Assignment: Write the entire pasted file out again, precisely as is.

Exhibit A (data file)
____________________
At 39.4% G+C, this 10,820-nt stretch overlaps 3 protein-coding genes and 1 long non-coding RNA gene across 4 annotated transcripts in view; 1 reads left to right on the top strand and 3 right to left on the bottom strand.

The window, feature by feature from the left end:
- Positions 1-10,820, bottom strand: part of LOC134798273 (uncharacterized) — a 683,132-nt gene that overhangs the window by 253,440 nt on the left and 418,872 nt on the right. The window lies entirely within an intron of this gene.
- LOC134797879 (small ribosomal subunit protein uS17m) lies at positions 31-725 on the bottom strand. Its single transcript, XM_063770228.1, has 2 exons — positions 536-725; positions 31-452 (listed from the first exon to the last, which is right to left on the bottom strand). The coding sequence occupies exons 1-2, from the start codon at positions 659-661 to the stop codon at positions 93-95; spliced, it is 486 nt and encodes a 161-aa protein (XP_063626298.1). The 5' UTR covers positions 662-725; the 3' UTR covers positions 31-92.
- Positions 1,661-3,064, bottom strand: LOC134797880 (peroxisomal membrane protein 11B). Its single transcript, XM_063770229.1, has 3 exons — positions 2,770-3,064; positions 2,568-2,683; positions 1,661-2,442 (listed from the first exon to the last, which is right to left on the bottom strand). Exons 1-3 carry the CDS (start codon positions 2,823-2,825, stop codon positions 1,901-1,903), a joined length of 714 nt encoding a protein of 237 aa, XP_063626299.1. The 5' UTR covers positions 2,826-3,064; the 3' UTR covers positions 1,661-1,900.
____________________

At 39.4% G+C, this 10,820-nt stretch overlaps 3 protein-coding genes and 1 long non-coding RNA gene across 4 annotated transcripts in view; 1 reads left to right on the top strand and 3 right to left on the bottom strand.

The window, feature by feature from the left end:
- Positions 1-10,820, bottom strand: part of LOC134798273 (uncharacterized) — a 683,132-nt gene that overhangs the window by 253,440 nt on the left and 418,872 nt on the right. The window lies entirely within an intron of this gene.
- LOC134797879 (small ribosomal subunit protein uS17m) lies at positions 31-725 on the bottom strand. Its single transcript, XM_063770228.1, has 2 exons — positions 536-725; positions 31-452 (listed from the first exon to the last, which is right to left on the bottom strand). The coding sequence occupies exons 1-2, from the start codon at positions 659-661 to the stop codon at positions 93-95; spliced, it is 486 nt and encodes a 161-aa protein (XP_063626298.1). The 5' UTR covers positions 662-725; the 3' UTR covers positions 31-92.
- Positions 1,661-3,064, bottom strand: LOC134797880 (peroxisomal membrane protein 11B). Its single transcript, XM_063770229.1, has 3 exons — positions 2,770-3,064; positions 2,568-2,683; positions 1,661-2,442 (listed from the first exon to the last, which is right to left on the bottom strand). Exons 1-3 carry the CDS (start codon positions 2,823-2,825, stop codon positions 1,901-1,903), a joined length of 714 nt encoding a protein of 237 aa, XP_063626299.1. The 5' UTR covers positions 2,826-3,064; the 3' UTR covers positions 1,661-1,900.